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I have a SQL query where I want to specify the names of the columns dynamically.
Let's say I have a table called TABLE_A, and it has a column by name ID. I was wondering if I could do something like:

 SELECT (SELECT 'ID' 
           FROM DUAL) 
   FROM TABLE_A

Obviously this is not possible. Is there a better way to this?

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Dynamic SQL is probably your best bet here. download.oracle.com/docs/cd/A97630_01/appdev.920/a96590/… – George Johnston Jul 15 '11 at 15:59
up vote 6 down vote accepted

SQL does not support dynamic column or table names -- you need to use dynamic SQL to get the functionality you want. Dynamic SQL means constructing a string, concatenating as necessary, before submitting the string (containing the query) to the database for interpretation.

Dynamic SQL is supported by most databases, but the syntax is often very different. Oracle provides:

  • EXECUTE IMMEDIATE
  • using an implicit cursor

This link provides examples of both.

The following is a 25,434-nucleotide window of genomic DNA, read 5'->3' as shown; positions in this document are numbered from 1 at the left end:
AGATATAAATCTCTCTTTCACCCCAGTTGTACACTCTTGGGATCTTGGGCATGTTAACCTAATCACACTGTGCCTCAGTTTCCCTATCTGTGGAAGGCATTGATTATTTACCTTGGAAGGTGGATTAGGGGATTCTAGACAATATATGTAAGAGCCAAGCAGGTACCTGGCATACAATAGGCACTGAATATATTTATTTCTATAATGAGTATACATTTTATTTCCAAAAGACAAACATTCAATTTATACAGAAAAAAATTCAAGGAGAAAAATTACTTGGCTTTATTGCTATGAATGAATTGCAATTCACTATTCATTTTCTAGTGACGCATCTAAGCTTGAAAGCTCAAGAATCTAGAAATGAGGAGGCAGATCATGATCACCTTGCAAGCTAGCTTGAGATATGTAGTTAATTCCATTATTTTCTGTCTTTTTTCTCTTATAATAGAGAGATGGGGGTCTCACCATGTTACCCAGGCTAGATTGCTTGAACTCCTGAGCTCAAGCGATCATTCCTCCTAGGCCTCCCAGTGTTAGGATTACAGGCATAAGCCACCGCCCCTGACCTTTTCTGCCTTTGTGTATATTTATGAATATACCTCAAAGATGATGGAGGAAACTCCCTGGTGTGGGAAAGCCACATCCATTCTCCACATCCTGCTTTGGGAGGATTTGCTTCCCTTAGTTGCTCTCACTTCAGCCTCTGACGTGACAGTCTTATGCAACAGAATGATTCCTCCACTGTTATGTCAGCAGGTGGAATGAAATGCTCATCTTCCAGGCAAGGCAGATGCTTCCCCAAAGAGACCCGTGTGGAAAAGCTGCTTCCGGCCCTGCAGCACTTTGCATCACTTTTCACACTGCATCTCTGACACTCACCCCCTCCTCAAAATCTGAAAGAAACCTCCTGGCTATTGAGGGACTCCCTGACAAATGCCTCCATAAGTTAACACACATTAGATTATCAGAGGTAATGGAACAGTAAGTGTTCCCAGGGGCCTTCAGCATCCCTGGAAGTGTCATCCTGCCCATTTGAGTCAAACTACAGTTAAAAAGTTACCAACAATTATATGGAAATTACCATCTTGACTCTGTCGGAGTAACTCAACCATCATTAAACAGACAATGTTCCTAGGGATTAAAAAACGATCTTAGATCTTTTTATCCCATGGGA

Lest we forget Little Bobby Tables, dynamic SQL is an increased risk of SQL injection attacks...

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2  
+1, we can't be reminded too often about coding securely. – DCookie Jul 15 '11 at 16:09

You could use dynamic SQL if you are in a PL/SQL environment.

Build your SQL string as a VARCHAR2 before executing it.

DECLARE
  v_sql VARCHAR2(4001);
  v_column VARCHAR2(30) := 'whatever';
  v_sql_result VARCHAR2(4001);
BEGIN
  v_sql := 'SELECT '||v_column||' FROM table_a';

  EXECUTE IMMEDIATE v_sql
  INTO v_sql_result;
EXCEPTION
  WHEN ...
  THEN
      ...
END;

This will select the contents of column "whatever" into the v_sql_result. Of course I ommitted the WHERE clause to ensure only one row was returned for this example but you can add that yourself or lookup how EXECUTE IMMEDIATE works in Oracle.

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Just read OMG Ponies answer and I agree, be careful of SQL Injection so write your dynamic SQL carefully. – Ollie Jul 15 '11 at 16:09

If you want a dynamic list of columns, you might be better off using dynamic sql. I try to avoid it whenever I can, but this is a prime example of when to use it.

example:

DECLARE @sqlQuery varchar(300)

SET @sqlQuery = 'select '

------ logic loop happens ----- SET @sqlQuery = @sqlQuery + 'columnname, ' ------ end loop ------

SET @sqlQuery = @sqlQuery + ' from TABLE_A where '

exec(@sqlQuery)

It's at least a place to start for you.

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That's SQL Server syntax, not Oracle (as the question is tagged) – OMG Ponies Jul 15 '11 at 16:00

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